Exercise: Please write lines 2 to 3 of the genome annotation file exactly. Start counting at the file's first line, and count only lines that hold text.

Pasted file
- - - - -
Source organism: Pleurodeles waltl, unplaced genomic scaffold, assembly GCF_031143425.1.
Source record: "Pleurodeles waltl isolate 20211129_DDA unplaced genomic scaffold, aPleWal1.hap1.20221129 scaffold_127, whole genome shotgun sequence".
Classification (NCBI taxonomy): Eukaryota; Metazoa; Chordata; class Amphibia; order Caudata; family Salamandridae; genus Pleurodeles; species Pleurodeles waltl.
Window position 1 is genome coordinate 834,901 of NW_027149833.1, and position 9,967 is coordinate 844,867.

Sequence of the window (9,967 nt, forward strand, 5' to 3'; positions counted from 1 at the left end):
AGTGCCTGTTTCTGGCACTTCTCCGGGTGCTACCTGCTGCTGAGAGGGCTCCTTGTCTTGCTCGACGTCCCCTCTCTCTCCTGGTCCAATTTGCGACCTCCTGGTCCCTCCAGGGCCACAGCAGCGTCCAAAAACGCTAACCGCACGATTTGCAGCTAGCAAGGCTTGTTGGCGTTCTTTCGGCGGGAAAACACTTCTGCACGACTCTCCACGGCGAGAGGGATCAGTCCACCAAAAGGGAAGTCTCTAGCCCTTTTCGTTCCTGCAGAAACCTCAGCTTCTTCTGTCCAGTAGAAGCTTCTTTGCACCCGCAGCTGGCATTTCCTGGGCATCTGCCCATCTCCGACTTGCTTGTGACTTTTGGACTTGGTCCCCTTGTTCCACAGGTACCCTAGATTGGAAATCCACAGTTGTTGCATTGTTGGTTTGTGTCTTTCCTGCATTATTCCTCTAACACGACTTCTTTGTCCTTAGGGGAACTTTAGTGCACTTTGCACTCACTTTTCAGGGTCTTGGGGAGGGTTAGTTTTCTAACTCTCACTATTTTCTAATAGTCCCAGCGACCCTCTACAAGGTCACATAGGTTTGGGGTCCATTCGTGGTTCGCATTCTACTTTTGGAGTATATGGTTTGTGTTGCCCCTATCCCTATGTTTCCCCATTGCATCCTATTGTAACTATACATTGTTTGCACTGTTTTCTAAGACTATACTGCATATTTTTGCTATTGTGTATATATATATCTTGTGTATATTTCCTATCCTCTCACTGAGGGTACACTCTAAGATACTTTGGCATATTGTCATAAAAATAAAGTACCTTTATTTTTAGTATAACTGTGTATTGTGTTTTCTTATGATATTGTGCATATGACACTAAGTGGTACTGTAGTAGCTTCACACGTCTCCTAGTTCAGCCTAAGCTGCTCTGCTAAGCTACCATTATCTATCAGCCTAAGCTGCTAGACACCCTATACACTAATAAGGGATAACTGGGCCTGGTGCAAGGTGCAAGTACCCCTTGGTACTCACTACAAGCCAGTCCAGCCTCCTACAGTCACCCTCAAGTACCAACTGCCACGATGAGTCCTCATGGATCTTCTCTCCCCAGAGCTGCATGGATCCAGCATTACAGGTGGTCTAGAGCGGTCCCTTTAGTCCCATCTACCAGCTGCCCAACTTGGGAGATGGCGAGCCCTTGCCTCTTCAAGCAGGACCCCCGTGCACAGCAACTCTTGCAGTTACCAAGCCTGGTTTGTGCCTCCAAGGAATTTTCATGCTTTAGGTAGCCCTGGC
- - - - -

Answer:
Source record: "Pleurodeles waltl isolate 20211129_DDA unplaced genomic scaffold, aPleWal1.hap1.20221129 scaffold_127, whole genome shotgun sequence".
Classification (NCBI taxonomy): Eukaryota; Metazoa; Chordata; class Amphibia; order Caudata; family Salamandridae; genus Pleurodeles; species Pleurodeles waltl.